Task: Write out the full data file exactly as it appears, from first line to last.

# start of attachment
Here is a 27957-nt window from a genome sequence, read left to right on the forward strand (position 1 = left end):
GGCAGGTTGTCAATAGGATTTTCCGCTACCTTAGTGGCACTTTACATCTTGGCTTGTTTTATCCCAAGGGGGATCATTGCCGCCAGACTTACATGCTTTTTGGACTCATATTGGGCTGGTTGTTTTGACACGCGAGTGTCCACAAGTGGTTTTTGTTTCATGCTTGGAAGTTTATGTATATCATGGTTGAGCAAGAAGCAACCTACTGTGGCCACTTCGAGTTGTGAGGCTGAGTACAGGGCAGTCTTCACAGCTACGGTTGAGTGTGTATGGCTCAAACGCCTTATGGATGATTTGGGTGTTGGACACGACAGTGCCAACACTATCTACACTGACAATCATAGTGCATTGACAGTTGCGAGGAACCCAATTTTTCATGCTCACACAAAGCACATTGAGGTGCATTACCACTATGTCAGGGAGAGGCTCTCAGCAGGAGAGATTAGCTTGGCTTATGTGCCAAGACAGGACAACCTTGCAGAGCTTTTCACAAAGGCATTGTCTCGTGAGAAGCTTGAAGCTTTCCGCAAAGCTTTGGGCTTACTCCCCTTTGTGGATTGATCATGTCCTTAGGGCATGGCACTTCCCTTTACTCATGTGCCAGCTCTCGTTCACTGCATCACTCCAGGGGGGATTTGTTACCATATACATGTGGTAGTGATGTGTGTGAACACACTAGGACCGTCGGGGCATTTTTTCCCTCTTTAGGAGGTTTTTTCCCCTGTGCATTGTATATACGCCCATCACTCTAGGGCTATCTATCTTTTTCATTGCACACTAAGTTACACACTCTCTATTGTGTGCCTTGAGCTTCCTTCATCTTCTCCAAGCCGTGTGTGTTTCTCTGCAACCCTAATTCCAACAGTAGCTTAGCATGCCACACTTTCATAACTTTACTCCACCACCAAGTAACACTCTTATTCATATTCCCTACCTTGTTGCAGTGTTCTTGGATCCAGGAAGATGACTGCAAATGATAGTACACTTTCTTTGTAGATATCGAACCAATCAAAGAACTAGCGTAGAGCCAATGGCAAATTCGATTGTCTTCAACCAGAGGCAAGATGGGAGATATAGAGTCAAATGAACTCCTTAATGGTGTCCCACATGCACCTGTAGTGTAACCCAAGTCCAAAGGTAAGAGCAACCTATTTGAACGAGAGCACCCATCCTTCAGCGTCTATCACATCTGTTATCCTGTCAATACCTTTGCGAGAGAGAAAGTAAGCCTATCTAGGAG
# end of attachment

Here is a 27957-nt window from a genome sequence, read left to right on the forward strand (position 1 = left end):
GGCAGGTTGTCAATAGGATTTTCCGCTACCTTAGTGGCACTTTACATCTTGGCTTGTTTTATCCCAAGGGGGATCATTGCCGCCAGACTTACATGCTTTTTGGACTCATATTGGGCTGGTTGTTTTGACACGCGAGTGTCCACAAGTGGTTTTTGTTTCATGCTTGGAAGTTTATGTATATCATGGTTGAGCAAGAAGCAACCTACTGTGGCCACTTCGAGTTGTGAGGCTGAGTACAGGGCAGTCTTCACAGCTACGGTTGAGTGTGTATGGCTCAAACGCCTTATGGATGATTTGGGTGTTGGACACGACAGTGCCAACACTATCTACACTGACAATCATAGTGCATTGACAGTTGCGAGGAACCCAATTTTTCATGCTCACACAAAGCACATTGAGGTGCATTACCACTATGTCAGGGAGAGGCTCTCAGCAGGAGAGATTAGCTTGGCTTATGTGCCAAGACAGGACAACCTTGCAGAGCTTTTCACAAAGGCATTGTCTCGTGAGAAGCTTGAAGCTTTCCGCAAAGCTTTGGGCTTACTCCCCTTTGTGGATTGATCATGTCCTTAGGGCATGGCACTTCCCTTTACTCATGTGCCAGCTCTCGTTCACTGCATCACTCCAGGGGGGATTTGTTACCATATACATGTGGTAGTGATGTGTGTGAACACACTAGGACCGTCGGGGCATTTTTTCCCTCTTTAGGAGGTTTTTTCCCCTGTGCATTGTATATACGCCCATCACTCTAGGGCTATCTATCTTTTTCATTGCACACTAAGTTACACACTCTCTATTGTGTGCCTTGAGCTTCCTTCATCTTCTCCAAGCCGTGTGTGTTTCTCTGCAACCCTAATTCCAACAGTAGCTTAGCATGCCACACTTTCATAACTTTACTCCACCACCAAGTAACACTCTTATTCATATTCCCTACCTTGTTGCAGTGTTCTTGGATCCAGGAAGATGACTGCAAATGATAGTACACTTTCTTTGTAGATATCGAACCAATCAAAGAACTAGCGTAGAGCCAATGGCAAATTCGATTGTCTTCAACCAGAGGCAAGATGGGAGATATAGAGTCAAATGAACTCCTTAATGGTGTCCCACATGCACCTGTAGTGTAACCCAAGTCCAAAGGTAAGAGCAACCTATTTGAACGAGAGCACCCATCCTTCAGCGTCTATCACATCTGTTATCCTGTCAATACCTTTGCGAGAGAGAAAGTAAGCCTATCTAGGAG